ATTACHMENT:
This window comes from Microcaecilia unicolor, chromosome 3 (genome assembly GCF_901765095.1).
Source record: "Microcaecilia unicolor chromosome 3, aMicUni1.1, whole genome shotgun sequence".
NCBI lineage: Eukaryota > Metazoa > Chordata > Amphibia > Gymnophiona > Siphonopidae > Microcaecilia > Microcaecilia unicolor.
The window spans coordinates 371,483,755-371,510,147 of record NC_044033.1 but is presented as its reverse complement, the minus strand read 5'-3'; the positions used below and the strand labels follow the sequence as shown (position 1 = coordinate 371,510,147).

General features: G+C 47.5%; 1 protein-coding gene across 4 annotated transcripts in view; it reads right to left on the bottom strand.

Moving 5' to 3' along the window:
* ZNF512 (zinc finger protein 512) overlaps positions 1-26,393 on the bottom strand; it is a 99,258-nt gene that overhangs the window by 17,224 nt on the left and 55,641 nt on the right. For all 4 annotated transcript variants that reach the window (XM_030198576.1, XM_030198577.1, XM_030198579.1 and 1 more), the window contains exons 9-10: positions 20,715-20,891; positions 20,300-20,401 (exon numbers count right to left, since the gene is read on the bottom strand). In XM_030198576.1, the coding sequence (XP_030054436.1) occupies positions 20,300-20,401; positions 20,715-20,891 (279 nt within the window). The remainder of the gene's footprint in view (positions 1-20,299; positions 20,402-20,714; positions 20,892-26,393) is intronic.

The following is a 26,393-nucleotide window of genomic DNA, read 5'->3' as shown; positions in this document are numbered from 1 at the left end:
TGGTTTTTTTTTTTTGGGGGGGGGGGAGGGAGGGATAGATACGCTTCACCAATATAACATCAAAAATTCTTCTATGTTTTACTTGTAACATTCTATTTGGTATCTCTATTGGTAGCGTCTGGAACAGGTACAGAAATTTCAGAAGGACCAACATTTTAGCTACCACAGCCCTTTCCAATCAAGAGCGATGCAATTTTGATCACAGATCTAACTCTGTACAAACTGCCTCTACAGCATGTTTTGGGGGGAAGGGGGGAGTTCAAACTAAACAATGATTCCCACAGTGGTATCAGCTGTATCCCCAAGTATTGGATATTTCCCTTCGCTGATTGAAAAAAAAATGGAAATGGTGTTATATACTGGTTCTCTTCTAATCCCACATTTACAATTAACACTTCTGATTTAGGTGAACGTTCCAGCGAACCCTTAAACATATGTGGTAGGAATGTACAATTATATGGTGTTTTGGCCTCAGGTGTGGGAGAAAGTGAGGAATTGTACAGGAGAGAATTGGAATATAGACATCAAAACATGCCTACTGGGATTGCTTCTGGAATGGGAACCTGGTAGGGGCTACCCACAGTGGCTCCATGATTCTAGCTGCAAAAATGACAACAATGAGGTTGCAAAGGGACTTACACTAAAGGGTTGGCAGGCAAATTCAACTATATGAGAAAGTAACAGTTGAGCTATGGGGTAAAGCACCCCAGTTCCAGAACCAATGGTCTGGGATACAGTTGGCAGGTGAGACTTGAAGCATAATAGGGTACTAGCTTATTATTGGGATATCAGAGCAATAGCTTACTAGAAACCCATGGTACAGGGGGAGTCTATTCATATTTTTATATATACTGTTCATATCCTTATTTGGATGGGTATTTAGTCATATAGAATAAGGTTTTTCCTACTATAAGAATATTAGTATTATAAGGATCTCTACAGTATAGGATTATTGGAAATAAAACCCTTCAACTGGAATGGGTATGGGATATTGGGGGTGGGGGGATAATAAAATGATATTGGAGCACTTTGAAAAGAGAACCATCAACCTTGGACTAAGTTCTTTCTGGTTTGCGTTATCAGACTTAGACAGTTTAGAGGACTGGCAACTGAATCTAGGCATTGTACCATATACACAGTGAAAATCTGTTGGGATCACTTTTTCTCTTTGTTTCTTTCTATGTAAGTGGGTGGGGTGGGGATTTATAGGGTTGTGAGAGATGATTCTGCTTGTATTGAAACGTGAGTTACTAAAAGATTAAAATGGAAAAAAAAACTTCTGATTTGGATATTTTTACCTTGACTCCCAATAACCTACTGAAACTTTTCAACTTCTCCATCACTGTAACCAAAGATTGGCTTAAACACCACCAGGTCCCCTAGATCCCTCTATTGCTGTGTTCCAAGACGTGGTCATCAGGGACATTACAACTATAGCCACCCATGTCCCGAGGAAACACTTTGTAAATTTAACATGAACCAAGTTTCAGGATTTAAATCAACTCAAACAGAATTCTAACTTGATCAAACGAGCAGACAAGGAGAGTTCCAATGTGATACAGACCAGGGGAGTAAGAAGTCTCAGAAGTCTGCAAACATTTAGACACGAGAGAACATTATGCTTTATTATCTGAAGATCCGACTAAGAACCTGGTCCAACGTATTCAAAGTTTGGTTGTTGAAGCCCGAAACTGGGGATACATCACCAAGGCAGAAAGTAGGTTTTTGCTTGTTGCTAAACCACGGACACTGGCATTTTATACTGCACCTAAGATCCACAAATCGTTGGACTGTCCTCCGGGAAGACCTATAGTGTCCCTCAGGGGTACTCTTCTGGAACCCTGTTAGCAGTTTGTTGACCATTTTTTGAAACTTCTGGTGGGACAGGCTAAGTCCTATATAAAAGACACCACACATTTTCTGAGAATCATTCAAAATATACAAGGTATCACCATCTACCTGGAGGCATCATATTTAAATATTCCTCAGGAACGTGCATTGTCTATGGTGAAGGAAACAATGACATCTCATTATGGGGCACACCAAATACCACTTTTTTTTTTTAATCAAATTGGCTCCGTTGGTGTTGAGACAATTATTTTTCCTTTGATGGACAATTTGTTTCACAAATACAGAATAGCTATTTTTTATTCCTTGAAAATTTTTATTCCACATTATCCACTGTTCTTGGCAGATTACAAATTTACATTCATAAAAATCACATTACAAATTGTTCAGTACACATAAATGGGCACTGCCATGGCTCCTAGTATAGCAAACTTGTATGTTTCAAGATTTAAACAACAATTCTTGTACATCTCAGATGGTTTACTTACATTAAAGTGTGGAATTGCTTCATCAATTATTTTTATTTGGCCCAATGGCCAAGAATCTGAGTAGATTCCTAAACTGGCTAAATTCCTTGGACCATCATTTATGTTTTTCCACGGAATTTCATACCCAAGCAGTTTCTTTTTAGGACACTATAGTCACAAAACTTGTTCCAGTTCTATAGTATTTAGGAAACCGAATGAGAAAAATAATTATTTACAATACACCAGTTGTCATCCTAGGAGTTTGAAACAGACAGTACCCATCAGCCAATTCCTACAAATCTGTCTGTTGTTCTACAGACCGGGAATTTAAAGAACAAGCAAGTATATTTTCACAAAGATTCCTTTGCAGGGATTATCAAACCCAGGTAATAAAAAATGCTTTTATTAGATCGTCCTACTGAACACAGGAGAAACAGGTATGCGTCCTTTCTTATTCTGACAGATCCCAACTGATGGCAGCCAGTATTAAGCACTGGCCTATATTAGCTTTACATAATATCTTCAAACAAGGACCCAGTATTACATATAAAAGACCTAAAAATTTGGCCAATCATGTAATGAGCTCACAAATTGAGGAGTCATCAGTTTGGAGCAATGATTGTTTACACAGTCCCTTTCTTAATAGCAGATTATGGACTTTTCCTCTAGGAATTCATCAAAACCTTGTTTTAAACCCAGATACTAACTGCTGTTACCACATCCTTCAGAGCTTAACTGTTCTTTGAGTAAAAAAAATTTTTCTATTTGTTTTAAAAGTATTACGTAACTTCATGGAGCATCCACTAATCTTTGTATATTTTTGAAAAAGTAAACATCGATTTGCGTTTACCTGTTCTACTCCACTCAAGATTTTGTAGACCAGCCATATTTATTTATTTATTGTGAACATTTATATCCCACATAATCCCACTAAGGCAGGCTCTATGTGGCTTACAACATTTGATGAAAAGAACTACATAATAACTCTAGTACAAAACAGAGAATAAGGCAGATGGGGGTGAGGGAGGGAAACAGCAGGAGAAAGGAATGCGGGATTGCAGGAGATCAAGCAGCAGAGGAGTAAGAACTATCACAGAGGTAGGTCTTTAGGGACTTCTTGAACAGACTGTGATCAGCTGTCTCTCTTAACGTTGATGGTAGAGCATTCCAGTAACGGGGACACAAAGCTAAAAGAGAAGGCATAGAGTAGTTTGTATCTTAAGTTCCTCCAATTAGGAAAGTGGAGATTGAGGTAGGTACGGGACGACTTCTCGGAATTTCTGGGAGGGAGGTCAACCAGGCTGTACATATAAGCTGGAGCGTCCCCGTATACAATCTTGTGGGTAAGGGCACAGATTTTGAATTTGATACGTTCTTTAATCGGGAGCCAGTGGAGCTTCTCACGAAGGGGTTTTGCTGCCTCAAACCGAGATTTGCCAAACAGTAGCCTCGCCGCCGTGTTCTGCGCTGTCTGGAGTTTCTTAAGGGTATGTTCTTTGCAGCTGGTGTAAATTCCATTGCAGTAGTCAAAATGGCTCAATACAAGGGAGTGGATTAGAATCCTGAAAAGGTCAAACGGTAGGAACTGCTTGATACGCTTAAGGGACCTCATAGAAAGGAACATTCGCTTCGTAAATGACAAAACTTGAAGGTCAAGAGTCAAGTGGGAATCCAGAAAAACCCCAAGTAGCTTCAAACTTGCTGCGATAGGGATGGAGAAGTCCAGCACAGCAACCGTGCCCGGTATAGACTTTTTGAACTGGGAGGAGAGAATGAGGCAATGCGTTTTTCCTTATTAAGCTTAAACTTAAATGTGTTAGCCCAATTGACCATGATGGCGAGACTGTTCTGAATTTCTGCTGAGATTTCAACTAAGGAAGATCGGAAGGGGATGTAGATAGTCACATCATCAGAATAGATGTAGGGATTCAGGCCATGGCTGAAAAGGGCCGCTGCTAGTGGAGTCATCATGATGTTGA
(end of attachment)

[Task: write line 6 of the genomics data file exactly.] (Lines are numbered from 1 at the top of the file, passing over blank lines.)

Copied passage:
Moving 5' to 3' along the window: